I know you are reading this poem late, before leaving your office of the one intense yellow lamp-spot and the darkening window in the lassitude of a building faded to quiet long after rush-hour. I know you are reading this poem standing up in a bookstore far from the ocean on a gray day of early spring, faint flakes driven across the plains' enormous spaces around you. I know you are reading this poem in a room where too much has happened for you to bear where the bedclothes lie in stagnant coils on the bed and the open valise speaks of flight but you cannot leave yet. I know you are reading this poem As the underground train loses momentum and before running up the stairs toward a new kind of love your life has never allowed. I know you are reading this poem by the light of the television screen where soundless images jerk and slide while you wait for the newscast from the intifada. I know you are reading this poem in a waiting-room of eyes met and unmeeting, of identity with strangers. I know you are reading this poem by fluorescent light in the boredom and fatigue of the young who are counted out, count themselves out, at too early an age. I know you are reading this poem through your failing sight, the thick lens enlarging these letters beyond all meaning yet you read on because even the alphabet is precious. I know you are reading this poem as you pace beside the stove warming milk, a crying child on your shoulder, a book in your hand because life is short and you too are thirsty. I know you are reading this poem which is not in your language guessing at some words while others keep you reading and I want to know which words they are. I know you are reading this poem listening for something, torn between bitterness and hope turning back once again to the task you cannot refuse. I know you are reading this poem because there is nothing else left to read there where you have landed, stripped as you are. —Adrienne Rich Dedications) I know you are reading this poem late, before leaving your office of the one intense yellow lamp-spot and the darkening window in the lassitude of a building faded to quiet long after rush-hour. I know you are reading this poem standing up in a bookstore far from the ocean on a gray day of early spring, faint flakes driven across the plains' enormous spaces around you. I know you are reading this poem in a room where too much has happened for you to bear where the bedclothes lie in stagnant coils on the bed and the open valise speaks of flight but you cannot leave yet. I know you are reading this poem As the underground train loses momentum and before running up the stairs toward a new kind of love your life has never allowed. I know you are reading this poem by the light of the television screen where soundless images jerk and slide while you wait for the newscast from the intifada. I know you are reading this poem in a waiting-room of eyes met and unmeeting, of identity with strangers. I know you are reading this poem by fluorescent light in the boredom and fatigue of the young who are counted out, count themselves out, at too early an age. I know you are reading this poem through your failing sight, the thick lens enlarging these letters beyond all meaning yet you read on because even the alphabet is precious. I know you are reading this poem as you pace beside the stove warming milk, a crying child on your shoulder, a book in your hand because life is short and you too are thirsty. I know you are reading this poem which is not in your language guessing at some words while others keep you reading and I want to know which words they are. I know you are reading this poem listening for something, torn between bitterness and hope turning back once again to the task you cannot refuse. I know you are reading this poem because there is nothing else left to read there where you have landed, stripped as you are. —Adrienne Rich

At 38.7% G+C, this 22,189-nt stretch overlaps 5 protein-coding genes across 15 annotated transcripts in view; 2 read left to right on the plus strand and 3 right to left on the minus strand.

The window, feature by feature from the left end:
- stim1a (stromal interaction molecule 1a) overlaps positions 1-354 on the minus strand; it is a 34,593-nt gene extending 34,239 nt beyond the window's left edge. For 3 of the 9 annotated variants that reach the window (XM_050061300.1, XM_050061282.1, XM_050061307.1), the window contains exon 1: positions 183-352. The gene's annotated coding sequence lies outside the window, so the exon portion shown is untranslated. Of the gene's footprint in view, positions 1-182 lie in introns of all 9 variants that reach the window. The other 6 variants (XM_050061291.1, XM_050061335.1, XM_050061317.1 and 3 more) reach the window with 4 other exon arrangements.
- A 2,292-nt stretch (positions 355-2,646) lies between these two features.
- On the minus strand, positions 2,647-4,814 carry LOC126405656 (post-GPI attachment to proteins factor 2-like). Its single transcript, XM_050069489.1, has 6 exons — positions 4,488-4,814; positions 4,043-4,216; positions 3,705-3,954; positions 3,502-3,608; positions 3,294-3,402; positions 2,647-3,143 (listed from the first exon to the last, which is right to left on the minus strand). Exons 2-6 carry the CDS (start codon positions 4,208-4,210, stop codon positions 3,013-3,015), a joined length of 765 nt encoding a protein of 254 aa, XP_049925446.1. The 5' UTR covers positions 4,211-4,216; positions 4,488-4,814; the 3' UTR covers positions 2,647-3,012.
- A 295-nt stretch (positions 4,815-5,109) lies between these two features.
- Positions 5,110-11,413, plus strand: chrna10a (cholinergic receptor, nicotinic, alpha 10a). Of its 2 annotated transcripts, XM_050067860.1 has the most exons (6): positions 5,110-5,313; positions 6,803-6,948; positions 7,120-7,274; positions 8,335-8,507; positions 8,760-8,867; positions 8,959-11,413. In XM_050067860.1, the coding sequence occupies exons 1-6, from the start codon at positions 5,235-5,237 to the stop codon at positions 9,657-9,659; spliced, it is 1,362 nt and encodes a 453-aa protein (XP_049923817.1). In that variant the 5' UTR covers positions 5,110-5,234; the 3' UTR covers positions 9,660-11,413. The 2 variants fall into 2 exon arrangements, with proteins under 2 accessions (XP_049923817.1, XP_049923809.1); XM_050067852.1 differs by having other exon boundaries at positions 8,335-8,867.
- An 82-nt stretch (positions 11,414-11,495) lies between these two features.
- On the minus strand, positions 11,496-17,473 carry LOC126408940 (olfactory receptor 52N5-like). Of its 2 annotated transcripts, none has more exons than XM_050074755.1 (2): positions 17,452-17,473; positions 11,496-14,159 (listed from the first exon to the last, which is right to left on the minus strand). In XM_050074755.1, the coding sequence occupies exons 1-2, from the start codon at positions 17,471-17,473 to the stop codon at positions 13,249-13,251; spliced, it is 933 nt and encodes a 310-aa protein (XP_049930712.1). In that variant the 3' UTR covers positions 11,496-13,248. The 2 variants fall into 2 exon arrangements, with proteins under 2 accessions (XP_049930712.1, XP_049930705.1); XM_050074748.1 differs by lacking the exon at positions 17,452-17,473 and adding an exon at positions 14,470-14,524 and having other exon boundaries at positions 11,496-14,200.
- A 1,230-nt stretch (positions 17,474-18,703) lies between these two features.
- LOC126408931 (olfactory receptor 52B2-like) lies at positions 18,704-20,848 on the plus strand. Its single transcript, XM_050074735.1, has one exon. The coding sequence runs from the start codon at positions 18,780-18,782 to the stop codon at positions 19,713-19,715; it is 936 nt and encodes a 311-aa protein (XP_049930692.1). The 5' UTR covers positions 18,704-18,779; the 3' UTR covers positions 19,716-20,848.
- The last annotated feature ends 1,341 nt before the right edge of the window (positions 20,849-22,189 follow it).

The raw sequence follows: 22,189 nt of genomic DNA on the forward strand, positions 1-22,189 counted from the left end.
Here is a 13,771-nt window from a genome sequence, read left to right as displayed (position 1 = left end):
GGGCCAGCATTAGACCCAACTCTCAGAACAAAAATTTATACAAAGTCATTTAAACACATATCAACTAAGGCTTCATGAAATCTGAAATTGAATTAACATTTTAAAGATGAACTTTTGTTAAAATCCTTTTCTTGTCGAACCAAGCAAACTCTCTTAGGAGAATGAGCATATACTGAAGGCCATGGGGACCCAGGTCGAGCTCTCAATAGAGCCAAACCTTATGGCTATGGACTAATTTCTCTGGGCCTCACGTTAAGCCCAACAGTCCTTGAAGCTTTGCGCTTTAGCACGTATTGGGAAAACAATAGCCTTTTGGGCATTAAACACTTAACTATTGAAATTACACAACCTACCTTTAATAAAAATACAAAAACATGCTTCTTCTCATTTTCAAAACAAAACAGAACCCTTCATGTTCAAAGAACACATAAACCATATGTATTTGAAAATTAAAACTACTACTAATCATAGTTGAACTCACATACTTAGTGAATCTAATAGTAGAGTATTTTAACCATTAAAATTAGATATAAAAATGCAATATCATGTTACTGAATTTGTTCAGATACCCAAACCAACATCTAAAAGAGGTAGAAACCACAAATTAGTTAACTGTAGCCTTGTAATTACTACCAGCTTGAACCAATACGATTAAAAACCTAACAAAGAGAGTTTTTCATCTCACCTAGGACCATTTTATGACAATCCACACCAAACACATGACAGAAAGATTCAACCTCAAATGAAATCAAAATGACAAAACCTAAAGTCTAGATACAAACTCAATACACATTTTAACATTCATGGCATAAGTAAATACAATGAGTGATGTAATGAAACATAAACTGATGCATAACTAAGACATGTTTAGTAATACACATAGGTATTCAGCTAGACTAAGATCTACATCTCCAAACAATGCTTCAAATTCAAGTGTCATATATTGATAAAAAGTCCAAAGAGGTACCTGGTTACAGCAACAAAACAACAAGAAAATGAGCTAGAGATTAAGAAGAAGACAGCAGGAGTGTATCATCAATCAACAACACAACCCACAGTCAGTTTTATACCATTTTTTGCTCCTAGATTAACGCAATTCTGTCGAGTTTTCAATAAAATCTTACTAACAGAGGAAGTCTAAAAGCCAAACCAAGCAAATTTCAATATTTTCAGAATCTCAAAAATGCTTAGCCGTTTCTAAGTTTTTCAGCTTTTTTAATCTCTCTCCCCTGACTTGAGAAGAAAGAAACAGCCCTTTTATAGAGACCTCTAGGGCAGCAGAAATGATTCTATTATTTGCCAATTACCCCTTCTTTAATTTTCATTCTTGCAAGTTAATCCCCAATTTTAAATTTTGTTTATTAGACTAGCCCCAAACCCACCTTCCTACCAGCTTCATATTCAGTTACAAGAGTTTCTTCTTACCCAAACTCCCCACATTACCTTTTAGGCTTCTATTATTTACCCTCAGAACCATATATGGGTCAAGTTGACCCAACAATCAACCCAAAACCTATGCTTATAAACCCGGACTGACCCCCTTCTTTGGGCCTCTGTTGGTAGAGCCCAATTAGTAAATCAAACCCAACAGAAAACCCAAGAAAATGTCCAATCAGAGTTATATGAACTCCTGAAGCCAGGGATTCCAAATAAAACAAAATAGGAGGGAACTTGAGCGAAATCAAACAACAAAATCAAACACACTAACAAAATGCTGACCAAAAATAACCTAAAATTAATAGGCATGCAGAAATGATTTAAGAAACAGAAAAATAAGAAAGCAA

Featured Review
Tag Cloud
No tags yet.

© 2023 by The Book Lover. Proudly created with Wix.com

Copyrights
  • Facebook B&W
  • Twitter B&W
  • Google+ B&W